Many labs today face downsizing, a trend that began before the economic downturn of 2008. “Employers are more likely to retain analytical scientists who can not only press buttons and achieve the appropriate results, but who can also quickly perform unaided troubleshooting, develop methods, and generate consistently reliable data,” says Ade Kujore, marketing specialist at Cecil Instruments (Cambridge, UK). HPLC systems offering ease of control, diagnostics, repair, maintenance, and system testing help scientists meet these goals.

Modular HPLC systems provide versatility in terms of troubleshooting and repair as well as choice of mobile phase (through the ability to swap out columns rapidly). Consequently, some experts predict a decline in the all-in-one instruments that have dominated HPLC for the last two decades. The downside for vendors, says Ms. Kujore, will be higher expectations for customer support.

She suggests that before purchasing a new system, users consider:

  • Service response time and average downtime
  • Detector specifications, such as low drift, noise, and stray light
  • Pump specifications, such as low pump pulsation and speedy and accurate gradient mixing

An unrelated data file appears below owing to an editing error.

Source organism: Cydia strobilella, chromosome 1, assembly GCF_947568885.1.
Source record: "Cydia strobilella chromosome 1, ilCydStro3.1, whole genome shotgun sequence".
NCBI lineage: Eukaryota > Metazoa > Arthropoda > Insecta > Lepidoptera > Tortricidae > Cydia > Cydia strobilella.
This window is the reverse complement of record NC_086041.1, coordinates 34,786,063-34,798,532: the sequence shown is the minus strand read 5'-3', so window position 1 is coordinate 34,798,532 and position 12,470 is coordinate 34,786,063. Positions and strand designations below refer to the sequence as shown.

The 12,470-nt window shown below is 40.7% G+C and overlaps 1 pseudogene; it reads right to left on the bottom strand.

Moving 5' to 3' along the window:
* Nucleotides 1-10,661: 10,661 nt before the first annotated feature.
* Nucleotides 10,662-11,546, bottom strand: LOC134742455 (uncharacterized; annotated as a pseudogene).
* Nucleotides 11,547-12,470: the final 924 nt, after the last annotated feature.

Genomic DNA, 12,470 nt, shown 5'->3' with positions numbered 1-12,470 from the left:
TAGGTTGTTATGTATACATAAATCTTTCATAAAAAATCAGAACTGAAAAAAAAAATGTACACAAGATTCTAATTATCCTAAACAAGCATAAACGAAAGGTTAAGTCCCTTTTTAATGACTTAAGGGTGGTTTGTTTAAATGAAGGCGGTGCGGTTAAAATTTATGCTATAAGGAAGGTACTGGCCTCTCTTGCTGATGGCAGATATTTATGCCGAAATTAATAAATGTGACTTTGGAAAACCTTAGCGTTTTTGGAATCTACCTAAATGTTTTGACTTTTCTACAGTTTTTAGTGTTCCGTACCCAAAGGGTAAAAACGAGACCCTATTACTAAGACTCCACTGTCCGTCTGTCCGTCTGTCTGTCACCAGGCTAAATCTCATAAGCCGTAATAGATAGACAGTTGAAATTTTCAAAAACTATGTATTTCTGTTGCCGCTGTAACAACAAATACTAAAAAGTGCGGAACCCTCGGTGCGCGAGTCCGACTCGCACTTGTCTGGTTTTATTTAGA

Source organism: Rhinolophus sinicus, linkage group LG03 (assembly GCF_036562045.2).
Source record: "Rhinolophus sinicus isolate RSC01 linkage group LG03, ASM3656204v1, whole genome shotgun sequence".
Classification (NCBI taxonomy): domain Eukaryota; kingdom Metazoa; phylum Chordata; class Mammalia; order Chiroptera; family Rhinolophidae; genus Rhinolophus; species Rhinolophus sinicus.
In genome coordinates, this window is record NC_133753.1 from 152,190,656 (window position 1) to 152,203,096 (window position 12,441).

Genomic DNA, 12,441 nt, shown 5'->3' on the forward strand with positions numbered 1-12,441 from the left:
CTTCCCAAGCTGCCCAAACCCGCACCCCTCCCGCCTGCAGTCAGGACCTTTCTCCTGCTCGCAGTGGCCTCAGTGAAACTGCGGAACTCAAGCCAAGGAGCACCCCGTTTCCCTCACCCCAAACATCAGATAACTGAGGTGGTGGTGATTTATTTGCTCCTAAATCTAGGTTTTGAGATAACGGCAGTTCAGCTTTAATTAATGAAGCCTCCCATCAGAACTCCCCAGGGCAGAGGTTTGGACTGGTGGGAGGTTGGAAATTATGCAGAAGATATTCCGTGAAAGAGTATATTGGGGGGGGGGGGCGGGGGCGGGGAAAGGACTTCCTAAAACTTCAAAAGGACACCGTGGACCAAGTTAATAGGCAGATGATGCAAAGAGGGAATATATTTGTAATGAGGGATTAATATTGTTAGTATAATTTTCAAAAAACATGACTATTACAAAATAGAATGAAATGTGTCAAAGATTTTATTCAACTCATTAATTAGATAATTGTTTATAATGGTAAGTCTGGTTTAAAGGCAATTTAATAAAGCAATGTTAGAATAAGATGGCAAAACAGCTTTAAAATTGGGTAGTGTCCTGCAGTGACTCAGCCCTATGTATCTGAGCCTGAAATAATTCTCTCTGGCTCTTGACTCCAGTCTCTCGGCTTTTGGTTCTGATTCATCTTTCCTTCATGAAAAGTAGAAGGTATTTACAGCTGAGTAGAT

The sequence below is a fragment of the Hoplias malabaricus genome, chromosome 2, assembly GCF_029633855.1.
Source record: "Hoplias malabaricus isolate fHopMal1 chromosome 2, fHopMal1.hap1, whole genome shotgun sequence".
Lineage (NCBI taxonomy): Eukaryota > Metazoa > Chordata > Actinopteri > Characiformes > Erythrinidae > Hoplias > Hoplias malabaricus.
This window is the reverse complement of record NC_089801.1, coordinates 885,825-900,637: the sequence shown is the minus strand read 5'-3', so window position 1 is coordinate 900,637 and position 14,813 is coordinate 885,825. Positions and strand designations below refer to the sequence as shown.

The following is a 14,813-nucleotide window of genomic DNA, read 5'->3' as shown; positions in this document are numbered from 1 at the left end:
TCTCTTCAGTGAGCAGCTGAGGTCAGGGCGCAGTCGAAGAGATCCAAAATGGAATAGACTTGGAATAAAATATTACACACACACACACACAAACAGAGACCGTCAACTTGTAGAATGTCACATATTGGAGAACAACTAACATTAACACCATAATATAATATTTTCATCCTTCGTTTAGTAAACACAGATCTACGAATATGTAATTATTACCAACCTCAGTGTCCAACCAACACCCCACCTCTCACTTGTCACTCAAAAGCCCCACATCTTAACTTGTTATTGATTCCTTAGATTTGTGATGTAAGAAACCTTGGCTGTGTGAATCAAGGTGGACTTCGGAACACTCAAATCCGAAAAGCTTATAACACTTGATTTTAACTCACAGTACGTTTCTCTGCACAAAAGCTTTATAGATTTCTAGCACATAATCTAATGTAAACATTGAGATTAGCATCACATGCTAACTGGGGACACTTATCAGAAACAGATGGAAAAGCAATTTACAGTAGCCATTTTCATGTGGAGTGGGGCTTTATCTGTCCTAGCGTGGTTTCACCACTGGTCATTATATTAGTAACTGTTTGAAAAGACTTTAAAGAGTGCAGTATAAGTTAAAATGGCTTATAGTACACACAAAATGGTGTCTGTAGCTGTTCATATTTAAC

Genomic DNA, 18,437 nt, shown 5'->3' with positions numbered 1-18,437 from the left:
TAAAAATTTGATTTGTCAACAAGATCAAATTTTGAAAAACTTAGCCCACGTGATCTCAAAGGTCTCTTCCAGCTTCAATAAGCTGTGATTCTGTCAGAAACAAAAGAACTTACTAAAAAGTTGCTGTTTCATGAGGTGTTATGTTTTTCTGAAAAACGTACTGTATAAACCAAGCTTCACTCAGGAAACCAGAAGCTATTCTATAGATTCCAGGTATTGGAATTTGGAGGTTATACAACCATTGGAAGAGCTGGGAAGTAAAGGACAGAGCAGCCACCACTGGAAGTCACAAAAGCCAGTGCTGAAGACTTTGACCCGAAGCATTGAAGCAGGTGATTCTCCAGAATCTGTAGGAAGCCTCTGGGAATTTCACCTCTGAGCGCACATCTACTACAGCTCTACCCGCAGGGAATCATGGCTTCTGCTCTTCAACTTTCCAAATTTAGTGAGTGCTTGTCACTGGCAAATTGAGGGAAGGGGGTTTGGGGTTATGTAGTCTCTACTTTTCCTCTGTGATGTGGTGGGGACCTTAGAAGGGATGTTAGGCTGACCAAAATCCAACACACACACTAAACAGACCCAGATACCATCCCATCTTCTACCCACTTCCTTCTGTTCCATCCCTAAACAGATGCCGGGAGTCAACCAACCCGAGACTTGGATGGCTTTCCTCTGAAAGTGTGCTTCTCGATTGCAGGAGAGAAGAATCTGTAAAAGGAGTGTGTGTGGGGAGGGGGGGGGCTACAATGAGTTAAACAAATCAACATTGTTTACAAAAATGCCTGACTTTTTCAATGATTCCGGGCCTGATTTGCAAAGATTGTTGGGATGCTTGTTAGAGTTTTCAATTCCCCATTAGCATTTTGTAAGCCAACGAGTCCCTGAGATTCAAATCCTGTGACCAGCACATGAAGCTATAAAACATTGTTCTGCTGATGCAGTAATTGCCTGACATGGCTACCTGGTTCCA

• Autosampler specifications, carryover, injection precision, and availability of accessories
  • Column heater/chiller specifications; for example, compartment size, temperature ranges, speed of temperature changes, and the accuracy and stability of required temperatures
  • Modularity, including for thirdparty autosamplers and liquid handling systems
  • Frequency of routine maintenance, time involved in mobile phase or column changes, and cost of consumables


The eternal question

The dilemma over HPLC versus UHPLC has not disappeared, despite some vendors declaring the matter settled and a few stragglers insisting that anything that occurs on UHPLC is achievable at five microns or higher.

While column particle diameters of three to five microns still dominate, the lures of high sensitivity, speed, and low sample/injection volumes tug at every chromatographer’s heart. UHPLC involves more complex sample preparation, more frequent maintenance, and a greater attention to detail than conventional LC. Methods do not often transfer faithfully between the platforms. Laboratories— particularly those with legacy HPLC systems and methods— should ask, frankly, whether they have the time and the will to switch over and revalidate all their critical methods.

The introduction of superficially porous (“core shell”) particle columns promising UHPLC performance on an HPLC-class instrument has further complicated purchase decisions. Columns based on superficially porous materials may not be available in all separation formats, however, and they do require tweaking the instrument for optimal performance.

Finally, some experts, who will remain unnamed due to their dwindling numbers and influence, still believe that anything that occurs on a UHPLC is achievable on an ordinary HPLC.

Bottom line: conventional supra- 2-micron HPLC and UHPLC are both here to stay and are still vying to find their optimal niches.

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